Democrats are very happy now - President Obama was re-elected and they kept the majority in the Senate, an impressive feat considering that 23 Democratic seats were at risk during the election (out of 33 total) yet the Democrats managed to pick up 3 additional senators vs. the Republicans. The Republicans also lost seats in the House of Representatives BUT maintained the majority there by a safe margin. If Mr. Obama wants to pass labor legislation, he’ll need to convince a number of Republicans to switch sides, something that didn’t happen during his first term.
Without the support of the House, liberal labor legislation will be very difficult until the next Congressional elections in 2014. Without Republican support, it’s expected that Mr. Obama will continue to use the power of the Department of Labor and other federal agencies to implement his proposals by establishing new ‘guidelines’ or rules for employers while enforcing existing laws more strictly.
Here are some areas where the Obama administration will make it tougher for employers:
1)Equal Employment Opportunity ?
The largest area of complaints to the Equal Employment Opportunity Commission involve retaliation claims by people in protected groups (women, minorities, people over 40 years of age, etc.). In many instances these claims are made after an employer gives a performance warning or terminates an employee for violating company rules or poor performance. It will be much more difficult for employers to defend against claims of retaliation, even for valid employment actions, over the next 4 years.
2)National Labor Relations Board ?
In the past this institution dealt primarily with labor issues, including the review and determination of unfair labor practices. Lately this Board has been exerting its jurisdiction in private sector issues, issuing
decisions restricting employer rights to monitor employee use of social media (Twitter, Facebook, Instagram) and restrict employee access to work places after normal business hours.
Under the new NLRB rules, employers may not easily set rules to prevent employees from posting negative comments about their employer or sharing salary information or other ‘employment-related’ information with each other. The NLRB considers this exchange ‘concerted activity’ and protected by the National Labor Relations Act.
The NLRB has also issued guidelines on proper criminal and credit checks that employers may conduct to evaluate potential new hires. These guidelines prevent employers from using certain criminal offenses to disqualify employees from employment unless the offense is serious and happened in within 3-5 years of potential employment. So it is possible that someone who is denied work because of a theft or assault conviction 15 years ago could file a complaint with the NLRB if he isn’t hired.
3)Union Elections ? Employee Free Choice Act (EFCA)
Many employers thought the Employee Free Choice Act was dead, but unions haven’t given up on certain provisions of this proposed law. While it may not be possible to eliminate the secret ballot for union representation elections, it is possible that the Obama Administration will be able to limit the amount of time an employer has to prepare for an election from 30 days to 14 or less without legislation. This would give the unions a substantial advantage in organizing employees since most employers aren’t prepared to launch a counter-campaign with so little notice. This might allow unions to increase their representation of employees in the private sector beyond the 7% they represent now. (Unions are far more successful organizing public-sector workers).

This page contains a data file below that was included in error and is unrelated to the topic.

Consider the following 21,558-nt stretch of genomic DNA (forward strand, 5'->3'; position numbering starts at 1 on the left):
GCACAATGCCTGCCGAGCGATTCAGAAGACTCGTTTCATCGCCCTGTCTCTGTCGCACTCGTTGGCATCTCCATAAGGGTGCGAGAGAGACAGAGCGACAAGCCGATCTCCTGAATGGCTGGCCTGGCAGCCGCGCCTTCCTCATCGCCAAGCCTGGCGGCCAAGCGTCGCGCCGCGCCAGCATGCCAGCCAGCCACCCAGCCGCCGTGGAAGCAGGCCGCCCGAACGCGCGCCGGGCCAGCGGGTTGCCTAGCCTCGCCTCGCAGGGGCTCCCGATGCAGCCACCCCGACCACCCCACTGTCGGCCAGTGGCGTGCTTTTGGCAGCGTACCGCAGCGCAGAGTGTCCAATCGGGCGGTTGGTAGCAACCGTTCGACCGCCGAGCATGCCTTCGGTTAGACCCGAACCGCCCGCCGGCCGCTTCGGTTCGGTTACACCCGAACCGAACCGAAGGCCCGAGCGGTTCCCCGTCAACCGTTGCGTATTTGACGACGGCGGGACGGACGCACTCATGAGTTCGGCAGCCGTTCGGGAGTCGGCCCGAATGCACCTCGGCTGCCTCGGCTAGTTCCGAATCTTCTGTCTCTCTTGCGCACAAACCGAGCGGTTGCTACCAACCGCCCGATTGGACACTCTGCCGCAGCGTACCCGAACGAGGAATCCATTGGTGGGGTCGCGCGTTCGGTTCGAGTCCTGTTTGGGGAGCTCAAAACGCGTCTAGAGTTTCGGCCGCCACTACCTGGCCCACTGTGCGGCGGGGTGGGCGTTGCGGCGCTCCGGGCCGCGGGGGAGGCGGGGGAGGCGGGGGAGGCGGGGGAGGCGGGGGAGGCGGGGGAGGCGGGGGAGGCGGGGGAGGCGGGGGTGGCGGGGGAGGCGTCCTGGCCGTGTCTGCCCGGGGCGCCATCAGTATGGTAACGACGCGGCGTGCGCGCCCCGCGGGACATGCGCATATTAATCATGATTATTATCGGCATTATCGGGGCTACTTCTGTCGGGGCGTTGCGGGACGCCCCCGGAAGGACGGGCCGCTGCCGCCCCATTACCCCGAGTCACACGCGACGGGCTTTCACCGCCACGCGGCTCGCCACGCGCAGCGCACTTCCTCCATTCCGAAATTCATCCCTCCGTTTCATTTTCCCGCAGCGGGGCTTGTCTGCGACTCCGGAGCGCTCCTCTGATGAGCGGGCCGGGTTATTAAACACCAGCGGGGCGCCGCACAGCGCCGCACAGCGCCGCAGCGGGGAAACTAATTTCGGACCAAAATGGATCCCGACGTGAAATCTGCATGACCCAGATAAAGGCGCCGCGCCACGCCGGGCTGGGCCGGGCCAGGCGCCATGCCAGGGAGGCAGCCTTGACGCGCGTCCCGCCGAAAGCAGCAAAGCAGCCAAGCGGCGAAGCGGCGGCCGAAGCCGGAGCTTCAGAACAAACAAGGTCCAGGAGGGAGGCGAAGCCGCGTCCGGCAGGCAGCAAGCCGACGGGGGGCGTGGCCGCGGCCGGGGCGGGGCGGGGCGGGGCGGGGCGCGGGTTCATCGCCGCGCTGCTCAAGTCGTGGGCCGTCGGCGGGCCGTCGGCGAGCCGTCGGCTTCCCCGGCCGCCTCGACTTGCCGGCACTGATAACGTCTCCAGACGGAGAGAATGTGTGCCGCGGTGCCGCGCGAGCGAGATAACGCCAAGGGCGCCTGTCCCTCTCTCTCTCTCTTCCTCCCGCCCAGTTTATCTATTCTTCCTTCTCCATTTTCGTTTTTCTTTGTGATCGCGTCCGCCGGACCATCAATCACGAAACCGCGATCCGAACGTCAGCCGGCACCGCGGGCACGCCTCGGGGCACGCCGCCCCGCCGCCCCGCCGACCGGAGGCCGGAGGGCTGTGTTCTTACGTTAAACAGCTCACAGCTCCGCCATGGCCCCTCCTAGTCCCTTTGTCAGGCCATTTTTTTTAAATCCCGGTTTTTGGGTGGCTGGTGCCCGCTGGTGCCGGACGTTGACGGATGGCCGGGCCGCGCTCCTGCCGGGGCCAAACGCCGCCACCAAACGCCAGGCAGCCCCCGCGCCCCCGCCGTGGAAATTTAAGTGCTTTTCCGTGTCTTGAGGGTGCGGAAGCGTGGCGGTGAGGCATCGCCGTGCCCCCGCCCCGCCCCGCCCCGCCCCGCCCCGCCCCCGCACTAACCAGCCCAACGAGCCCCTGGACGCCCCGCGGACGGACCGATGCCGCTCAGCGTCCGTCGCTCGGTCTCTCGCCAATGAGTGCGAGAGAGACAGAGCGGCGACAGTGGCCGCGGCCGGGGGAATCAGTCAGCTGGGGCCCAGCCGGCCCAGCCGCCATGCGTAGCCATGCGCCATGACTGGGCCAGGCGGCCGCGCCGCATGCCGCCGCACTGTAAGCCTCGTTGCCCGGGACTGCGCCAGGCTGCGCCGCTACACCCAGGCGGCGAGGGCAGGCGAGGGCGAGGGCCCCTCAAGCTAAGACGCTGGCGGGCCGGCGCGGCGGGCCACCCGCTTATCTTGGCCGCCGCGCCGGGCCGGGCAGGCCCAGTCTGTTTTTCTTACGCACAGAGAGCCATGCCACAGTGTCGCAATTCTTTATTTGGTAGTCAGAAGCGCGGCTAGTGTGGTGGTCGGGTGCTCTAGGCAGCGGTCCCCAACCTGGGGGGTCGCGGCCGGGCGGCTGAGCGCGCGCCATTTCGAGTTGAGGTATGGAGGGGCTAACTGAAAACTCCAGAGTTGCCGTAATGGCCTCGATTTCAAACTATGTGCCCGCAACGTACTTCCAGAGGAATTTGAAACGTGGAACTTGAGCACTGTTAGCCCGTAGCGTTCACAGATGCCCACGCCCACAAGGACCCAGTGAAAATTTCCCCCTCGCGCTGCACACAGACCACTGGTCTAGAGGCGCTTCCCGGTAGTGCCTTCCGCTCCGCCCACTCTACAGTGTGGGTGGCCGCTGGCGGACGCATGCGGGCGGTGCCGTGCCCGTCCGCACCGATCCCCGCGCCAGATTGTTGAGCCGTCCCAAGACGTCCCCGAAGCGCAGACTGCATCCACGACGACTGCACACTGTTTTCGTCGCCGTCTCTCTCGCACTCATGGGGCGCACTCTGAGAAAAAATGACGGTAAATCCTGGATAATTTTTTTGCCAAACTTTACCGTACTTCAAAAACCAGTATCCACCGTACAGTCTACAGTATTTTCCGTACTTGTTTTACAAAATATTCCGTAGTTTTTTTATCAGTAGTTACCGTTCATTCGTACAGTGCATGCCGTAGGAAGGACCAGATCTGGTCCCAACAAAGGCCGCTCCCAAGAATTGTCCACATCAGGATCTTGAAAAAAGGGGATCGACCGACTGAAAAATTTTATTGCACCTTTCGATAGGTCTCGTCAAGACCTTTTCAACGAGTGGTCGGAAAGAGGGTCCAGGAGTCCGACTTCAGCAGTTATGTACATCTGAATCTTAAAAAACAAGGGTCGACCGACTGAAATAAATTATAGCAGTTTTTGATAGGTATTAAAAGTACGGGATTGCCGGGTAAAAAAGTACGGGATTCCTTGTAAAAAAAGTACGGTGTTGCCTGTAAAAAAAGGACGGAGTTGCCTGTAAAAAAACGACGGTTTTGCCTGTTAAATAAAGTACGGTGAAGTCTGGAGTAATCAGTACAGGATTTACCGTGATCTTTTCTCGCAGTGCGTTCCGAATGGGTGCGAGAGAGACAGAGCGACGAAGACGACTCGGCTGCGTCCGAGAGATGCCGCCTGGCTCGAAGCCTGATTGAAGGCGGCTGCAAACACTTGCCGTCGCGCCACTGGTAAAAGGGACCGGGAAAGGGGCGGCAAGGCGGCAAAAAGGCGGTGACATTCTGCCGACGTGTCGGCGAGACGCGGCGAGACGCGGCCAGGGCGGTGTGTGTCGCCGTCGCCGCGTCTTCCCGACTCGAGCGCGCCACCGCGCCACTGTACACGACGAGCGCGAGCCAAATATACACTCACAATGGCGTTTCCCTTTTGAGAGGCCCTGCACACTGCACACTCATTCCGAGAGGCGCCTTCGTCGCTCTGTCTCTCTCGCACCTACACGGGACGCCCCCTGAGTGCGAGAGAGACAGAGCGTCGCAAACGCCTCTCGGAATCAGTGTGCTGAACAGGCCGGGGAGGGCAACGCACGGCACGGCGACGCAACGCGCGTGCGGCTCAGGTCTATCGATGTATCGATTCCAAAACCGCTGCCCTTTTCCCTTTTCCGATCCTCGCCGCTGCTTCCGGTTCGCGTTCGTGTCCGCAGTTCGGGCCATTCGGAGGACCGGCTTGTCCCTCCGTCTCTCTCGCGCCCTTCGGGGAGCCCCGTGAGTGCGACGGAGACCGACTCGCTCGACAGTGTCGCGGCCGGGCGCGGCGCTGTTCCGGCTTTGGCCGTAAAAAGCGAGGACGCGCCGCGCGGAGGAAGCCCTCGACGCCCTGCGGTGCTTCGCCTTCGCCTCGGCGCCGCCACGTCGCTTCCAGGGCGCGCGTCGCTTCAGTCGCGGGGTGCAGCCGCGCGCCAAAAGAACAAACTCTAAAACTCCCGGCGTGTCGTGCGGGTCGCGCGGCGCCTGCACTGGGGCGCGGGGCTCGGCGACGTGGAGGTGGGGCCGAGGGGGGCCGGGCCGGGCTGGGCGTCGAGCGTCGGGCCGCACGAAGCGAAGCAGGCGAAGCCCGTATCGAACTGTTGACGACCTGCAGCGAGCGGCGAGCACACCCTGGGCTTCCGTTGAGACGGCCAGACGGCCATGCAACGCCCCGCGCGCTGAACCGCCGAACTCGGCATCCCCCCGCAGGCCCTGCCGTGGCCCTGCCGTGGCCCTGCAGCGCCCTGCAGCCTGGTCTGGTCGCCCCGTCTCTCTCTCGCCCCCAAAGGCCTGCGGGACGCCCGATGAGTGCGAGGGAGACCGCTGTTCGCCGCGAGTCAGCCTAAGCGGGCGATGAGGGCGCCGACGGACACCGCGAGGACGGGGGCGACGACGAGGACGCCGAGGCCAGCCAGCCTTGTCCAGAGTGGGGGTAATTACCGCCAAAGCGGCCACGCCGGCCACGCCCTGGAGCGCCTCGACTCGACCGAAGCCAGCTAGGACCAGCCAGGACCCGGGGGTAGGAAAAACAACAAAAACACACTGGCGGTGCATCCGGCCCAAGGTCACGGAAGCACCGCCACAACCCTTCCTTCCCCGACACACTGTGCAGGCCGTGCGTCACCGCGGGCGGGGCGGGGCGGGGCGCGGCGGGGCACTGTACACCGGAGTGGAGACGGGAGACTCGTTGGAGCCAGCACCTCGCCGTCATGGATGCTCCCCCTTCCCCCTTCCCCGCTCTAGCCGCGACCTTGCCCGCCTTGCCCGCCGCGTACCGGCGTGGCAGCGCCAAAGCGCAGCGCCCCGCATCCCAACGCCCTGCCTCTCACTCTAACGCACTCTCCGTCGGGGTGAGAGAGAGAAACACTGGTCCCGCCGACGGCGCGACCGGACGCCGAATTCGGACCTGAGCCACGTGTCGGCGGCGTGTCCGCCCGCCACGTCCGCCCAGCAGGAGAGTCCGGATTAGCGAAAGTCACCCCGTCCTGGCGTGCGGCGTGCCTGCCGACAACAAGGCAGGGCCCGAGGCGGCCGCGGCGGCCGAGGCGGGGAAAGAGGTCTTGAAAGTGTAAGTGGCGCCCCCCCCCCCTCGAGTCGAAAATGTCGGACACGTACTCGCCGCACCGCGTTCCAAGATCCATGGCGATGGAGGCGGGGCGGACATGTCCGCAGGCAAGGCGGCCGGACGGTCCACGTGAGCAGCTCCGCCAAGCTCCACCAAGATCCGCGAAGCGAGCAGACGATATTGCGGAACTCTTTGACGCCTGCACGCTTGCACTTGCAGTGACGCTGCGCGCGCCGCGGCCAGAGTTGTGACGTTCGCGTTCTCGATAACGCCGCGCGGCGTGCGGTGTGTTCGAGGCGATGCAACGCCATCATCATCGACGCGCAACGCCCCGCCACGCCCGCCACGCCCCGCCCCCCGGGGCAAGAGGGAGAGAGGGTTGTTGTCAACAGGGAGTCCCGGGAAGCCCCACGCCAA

4)Department of Labor ? Wage and Hour Division:
The Obama Administration is expected to greatly increase enforcement of wage and hour laws, making it far more difficult for employers to classify employees as “exempt” or not eligible for overtime. This could cost employers millions in back pay and damages, especially if a class of employee formerly considered to be exempt from overtime is determined to be non-exempt.
The rules for determining exempt/non exempt are somewhat subjective so no employer can feel they are safe from a class action case in this area.
Charles Krauthammer, political columnist, sums up what employers can expect over the next 4 years.
“What Obama failed to pass through Congress, he enacted unilaterally by executive action…..The American experiment ? the more individualistic, energetic, innovative, risk-taking model of democratic governance ? continues to recede, yielding to the supervised life of the entitlement state.”
Employers will face 2 challenges trying to crawl out of the current recession ? global competition and government expansion of rules and regulations. Obamacare will begin to have a large impact on employer costs in 2014 while the costs of hiring employees or defending against employee claims will continue to increase significantly.
It is said that elections have consequences ? and employers will feel those consequences severely over the next 4 years.